Poland is paying a quarter of a million dollars to two Guantánamo captives allegedly tortured by the CIA in a secret facility in this country, prompting outrage among Poles who feel they are being punished for American wrongdoing.
Europe’s top human rights court imposed the penalty against Poland, setting a Saturday deadline. Poland is now the only country in the world to face legal repercussions for the secret rendition and detention program which the CIA operated under then-President George W. Bush in several countries across the world after the 9/11 attacks. No other nation involved, from Pakistan and Thailand to Romania and Lithuania, has been held accountable.
The Polish Foreign Ministry said Friday that it was processing the payments. However, neither Polish officials nor the U.S. Embassy in Warsaw would say where the money is going or how it was being used.
For now, it remains unclear how a European government can make payments to two former CIA captives held at Guantánamo since 2006 with nearly no contact with the outside world. Even lawyers for the suspects were tight-lipped, though they said the money would not be used to fund terrorism.
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Witold Waszczykowski, an opposition lawmaker, says he considers the punishment unfair because the suspects were in the sole custody of American officials during their entire stay in Poland in 2002 and 2003 – and never under Polish authority.
“I think we shouldn’t pay, we shouldn’t respect this judgment,” Waszczykowski said. “This is a case not between us and them – it’s between them and the United States government.”
The European Court of Human Rights ruled last July that Poland violated the rights of captives Zayn al Abidin Muhammad Husayn, a Palestinian known as Abu Zubaydah, and Abd al Rahim al Nashiri, a Saudi, by allowing the CIA to imprison them and by failing to stop the “torture and inhuman or degrading treatment” of the inmates.
It ordered Warsaw to pay 130,000 euros ($147,000) to Zubaydah and 100,000 euros ($113,000) to Nashiri, who is accused of orchestrating the attack in 2000 on the USS Cole that killed 17 U.S. sailors.
Poland appealed the ruling but lost in February. Foreign Minister Grzegorz Schetyna said at the time that “we will abide by this ruling because we are a law-abiding country.”
The ruling also required Poland to seek diplomatic guarantees from the United States that the suspects not face the death penalty, a request that Poland sent several weeks ago. That move was largely symbolic given that a foreign government cannot dictate such a matter to the United States. But the court wanted Poland to make a “good faith effort” to pressure its U.S. ally not to impose the death penalty, said Adam Bodnar, a human rights lawyer with the Helsinki Foundation for Human Rights, who been a sharp critic of Poland’s role in the detention program.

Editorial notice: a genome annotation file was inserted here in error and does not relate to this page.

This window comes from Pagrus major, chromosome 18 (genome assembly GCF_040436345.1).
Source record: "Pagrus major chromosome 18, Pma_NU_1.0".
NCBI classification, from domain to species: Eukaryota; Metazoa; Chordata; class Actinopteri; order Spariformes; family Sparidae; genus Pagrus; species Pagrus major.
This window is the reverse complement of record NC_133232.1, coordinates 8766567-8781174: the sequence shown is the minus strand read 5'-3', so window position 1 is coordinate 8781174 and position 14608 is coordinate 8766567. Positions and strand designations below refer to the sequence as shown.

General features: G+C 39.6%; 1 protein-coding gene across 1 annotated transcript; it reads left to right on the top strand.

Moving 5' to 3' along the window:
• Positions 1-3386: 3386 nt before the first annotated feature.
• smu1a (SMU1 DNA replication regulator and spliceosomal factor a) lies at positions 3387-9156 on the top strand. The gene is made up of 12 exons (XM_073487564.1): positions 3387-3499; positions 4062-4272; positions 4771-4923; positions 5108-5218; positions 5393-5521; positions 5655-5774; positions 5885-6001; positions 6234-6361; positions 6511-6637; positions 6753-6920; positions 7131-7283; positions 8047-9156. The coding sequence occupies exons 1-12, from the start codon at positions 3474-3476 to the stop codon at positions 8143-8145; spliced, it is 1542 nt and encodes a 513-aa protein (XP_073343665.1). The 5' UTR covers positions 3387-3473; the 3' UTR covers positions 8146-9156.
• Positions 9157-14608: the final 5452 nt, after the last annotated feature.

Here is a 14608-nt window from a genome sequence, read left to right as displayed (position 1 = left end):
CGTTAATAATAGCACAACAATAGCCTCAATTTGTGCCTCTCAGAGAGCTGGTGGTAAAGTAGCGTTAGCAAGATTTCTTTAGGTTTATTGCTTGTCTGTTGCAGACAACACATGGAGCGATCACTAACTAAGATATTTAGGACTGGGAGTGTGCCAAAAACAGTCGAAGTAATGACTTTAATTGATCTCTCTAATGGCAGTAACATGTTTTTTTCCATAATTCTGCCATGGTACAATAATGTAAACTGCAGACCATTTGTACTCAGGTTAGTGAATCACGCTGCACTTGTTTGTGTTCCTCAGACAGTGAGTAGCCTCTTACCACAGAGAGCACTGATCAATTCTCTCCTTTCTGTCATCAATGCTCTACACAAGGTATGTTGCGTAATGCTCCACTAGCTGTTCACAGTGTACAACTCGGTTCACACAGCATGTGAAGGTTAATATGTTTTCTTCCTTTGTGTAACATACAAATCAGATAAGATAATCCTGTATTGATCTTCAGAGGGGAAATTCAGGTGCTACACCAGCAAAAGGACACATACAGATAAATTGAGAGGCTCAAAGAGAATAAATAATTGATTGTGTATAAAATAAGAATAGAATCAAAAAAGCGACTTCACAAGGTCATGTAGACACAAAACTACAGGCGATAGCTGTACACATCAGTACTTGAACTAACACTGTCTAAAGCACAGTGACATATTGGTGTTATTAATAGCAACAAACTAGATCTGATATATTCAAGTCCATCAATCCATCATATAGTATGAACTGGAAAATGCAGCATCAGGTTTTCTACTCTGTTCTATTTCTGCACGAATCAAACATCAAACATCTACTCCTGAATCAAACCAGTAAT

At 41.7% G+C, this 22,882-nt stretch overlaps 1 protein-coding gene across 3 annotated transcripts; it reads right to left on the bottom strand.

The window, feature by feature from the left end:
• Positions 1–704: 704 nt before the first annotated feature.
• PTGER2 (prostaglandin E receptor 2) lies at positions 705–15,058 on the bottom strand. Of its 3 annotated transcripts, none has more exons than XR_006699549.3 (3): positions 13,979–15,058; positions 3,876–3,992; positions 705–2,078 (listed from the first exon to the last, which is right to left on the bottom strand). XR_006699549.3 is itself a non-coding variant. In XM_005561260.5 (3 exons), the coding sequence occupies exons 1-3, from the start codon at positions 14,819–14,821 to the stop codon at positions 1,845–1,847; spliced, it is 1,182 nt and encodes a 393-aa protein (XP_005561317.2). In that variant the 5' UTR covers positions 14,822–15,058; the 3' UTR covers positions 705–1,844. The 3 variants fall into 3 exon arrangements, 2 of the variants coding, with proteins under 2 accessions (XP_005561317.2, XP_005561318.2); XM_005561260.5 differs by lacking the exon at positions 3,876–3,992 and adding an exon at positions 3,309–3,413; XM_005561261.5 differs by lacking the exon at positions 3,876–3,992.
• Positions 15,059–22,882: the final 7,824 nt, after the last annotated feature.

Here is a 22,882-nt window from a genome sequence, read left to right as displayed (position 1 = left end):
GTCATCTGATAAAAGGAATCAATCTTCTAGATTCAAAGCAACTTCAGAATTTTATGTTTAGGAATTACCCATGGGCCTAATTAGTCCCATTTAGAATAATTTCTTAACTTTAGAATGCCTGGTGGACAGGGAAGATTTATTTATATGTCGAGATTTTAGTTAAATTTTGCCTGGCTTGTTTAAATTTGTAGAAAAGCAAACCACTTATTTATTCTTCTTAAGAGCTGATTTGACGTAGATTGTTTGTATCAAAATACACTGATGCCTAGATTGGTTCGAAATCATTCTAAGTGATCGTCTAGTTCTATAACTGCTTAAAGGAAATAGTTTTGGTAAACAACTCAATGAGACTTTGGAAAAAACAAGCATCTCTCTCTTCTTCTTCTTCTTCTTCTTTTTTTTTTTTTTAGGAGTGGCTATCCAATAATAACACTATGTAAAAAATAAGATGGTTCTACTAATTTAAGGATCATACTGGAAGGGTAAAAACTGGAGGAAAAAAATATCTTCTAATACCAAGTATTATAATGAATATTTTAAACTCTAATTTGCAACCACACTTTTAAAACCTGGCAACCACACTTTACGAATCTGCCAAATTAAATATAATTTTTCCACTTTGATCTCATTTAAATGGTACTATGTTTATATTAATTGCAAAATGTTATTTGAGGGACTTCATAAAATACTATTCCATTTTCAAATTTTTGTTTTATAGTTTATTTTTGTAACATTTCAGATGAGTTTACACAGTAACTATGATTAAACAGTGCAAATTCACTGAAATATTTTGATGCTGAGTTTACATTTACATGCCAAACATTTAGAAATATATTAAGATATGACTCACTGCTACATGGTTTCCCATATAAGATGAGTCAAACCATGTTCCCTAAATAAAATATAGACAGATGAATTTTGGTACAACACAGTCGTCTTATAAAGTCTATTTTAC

The ruling is also generating anger across the Atlantic. The father of one of the U.S. sailors killed in attack on the USS Cole, Jesse Nieto, says he finds it unjust that a man suspected in the killing of his son Marc and 16 others should receive money.
“This is highly upsetting,” Nieto said. “And I think Poland is crazy for paying this.”
But Nieto is even more disturbed by the European court pressing the United States not to execute him.
“Why should they dictate what is going to be the ruling of a U.S. court?” Nieto, a 71-year-old retired Marine, said from his home in Newnan, Georgia.
Human rights lawyers for the two suspects take a different view, stressing that neither of the two men has ever been found guilty in a court of law. They say they were subjected to torture, and that their rights continue to be violated at Guantánamo.
Nashiri is in pretrial hearings at the U.S. Defense Department’s tribunals, called a military commission, and could face the death penalty.
Abu Zubaydah, captured by the CIA in Pakistan in 2002, has never been charged with a crime. He was subjected repeatedly to waterboarding, death threats, ice baths, sleep deprivation and a vast array of other harsh techniques, according to a report released last year by the U.S. Senate Intelligence Committee.
It’s a limbo that was predicted in 2002 by CIA terror experts, according to the Senate report. In a 2002 email to CIA headquarters, the CIA’s interrogators said they wanted assurances that Zubaydah would never be allowed to publicly describe what they were doing to him, recommending that he should “remain incommunicado for the remainder of his life.”
“This secret rendition program was generated by the CIA, but it could not have taken place without the active collaboration of states like Poland,” said Amrit Singh, a lawyer with the Open Society Justice Initiative, who represented Nashiri before the European court. “Had states like Poland said no this, torture would not have happened.”